Julia Meszaros and Johannes Zachhuber (eds.), Sacrifice and Modern Thought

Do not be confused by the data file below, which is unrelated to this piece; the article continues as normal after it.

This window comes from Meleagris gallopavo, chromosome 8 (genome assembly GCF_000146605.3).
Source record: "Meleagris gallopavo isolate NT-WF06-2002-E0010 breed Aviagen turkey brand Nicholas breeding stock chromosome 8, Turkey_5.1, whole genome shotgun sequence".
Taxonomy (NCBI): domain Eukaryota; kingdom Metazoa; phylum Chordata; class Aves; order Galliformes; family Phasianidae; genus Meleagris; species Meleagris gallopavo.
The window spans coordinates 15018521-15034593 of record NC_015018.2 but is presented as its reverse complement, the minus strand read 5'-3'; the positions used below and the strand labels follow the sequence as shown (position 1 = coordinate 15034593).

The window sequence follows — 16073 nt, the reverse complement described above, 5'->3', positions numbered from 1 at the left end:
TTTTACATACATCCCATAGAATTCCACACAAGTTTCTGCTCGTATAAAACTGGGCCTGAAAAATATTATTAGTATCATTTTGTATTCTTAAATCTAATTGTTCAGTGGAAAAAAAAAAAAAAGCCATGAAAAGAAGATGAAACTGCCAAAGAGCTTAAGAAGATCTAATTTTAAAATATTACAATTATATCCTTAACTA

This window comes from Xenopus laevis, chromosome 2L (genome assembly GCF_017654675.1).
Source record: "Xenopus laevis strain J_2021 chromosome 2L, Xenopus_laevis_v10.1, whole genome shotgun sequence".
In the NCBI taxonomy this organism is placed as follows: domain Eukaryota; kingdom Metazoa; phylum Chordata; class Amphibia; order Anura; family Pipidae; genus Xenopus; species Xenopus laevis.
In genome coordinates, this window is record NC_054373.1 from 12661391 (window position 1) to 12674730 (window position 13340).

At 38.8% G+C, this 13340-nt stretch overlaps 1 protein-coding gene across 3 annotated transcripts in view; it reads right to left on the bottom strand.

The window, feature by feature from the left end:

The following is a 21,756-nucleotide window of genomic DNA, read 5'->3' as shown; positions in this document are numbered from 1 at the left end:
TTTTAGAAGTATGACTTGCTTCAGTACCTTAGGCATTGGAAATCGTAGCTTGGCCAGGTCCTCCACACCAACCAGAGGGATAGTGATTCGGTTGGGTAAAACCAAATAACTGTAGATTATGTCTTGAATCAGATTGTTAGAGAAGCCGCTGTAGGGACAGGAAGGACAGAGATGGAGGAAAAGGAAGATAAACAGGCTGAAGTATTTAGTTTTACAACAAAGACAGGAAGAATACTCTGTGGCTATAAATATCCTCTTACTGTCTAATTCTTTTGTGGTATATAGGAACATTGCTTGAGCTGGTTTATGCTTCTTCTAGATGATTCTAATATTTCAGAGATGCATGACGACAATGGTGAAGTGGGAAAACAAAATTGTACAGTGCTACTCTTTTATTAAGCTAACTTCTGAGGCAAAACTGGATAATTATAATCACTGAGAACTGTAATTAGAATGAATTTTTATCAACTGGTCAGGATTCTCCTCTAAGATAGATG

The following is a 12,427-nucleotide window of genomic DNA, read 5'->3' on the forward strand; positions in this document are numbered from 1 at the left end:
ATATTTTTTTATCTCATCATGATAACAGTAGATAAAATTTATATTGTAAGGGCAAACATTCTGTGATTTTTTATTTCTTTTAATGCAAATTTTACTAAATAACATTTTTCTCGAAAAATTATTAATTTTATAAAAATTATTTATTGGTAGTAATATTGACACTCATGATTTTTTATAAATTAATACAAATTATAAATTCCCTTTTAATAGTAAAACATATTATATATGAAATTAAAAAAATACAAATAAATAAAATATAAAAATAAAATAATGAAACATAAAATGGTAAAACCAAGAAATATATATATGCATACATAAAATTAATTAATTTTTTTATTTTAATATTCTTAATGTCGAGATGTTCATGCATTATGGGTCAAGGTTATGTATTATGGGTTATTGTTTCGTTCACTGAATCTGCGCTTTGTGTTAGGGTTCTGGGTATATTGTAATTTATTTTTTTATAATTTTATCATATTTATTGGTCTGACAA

Sacrifice has always been central to the study of religion yet attempts to understand and assess the concept have usually been controversial. The present book, which is the result of several years of interdisciplinary collaboration, suggests that in many ways the fascination with sacrifice has its roots in modernity itself. Theological developments following the Reformation, the rediscovery of Greek tragedies, and the encounter with the practice of human sacrifice in the Americas triggered a complex and passionate debate in the sixteenth century which has never since abated. Contributors to this volume, leading experts from theology, anthropology, and literary and cultural studies, describe and discuss how this modern fascination for the topic of sacrifice has evolved, how it has shaped theological debate, the literary imagination, and anthropological theory. Individual chapters discuss in depth major theological trajectories, theories of sacrifice including those of Marcel Mauss and René Girard, and current feminist criticism. They engage with sacrifice in the context of religious and philosophical thought, works of literature and film. They explore different yet overlapping aspects of modernity's obsession with sacrifice. The book does not intend to impose a single narrative over all these diverse contributions but brings them into a conversation around a common centre.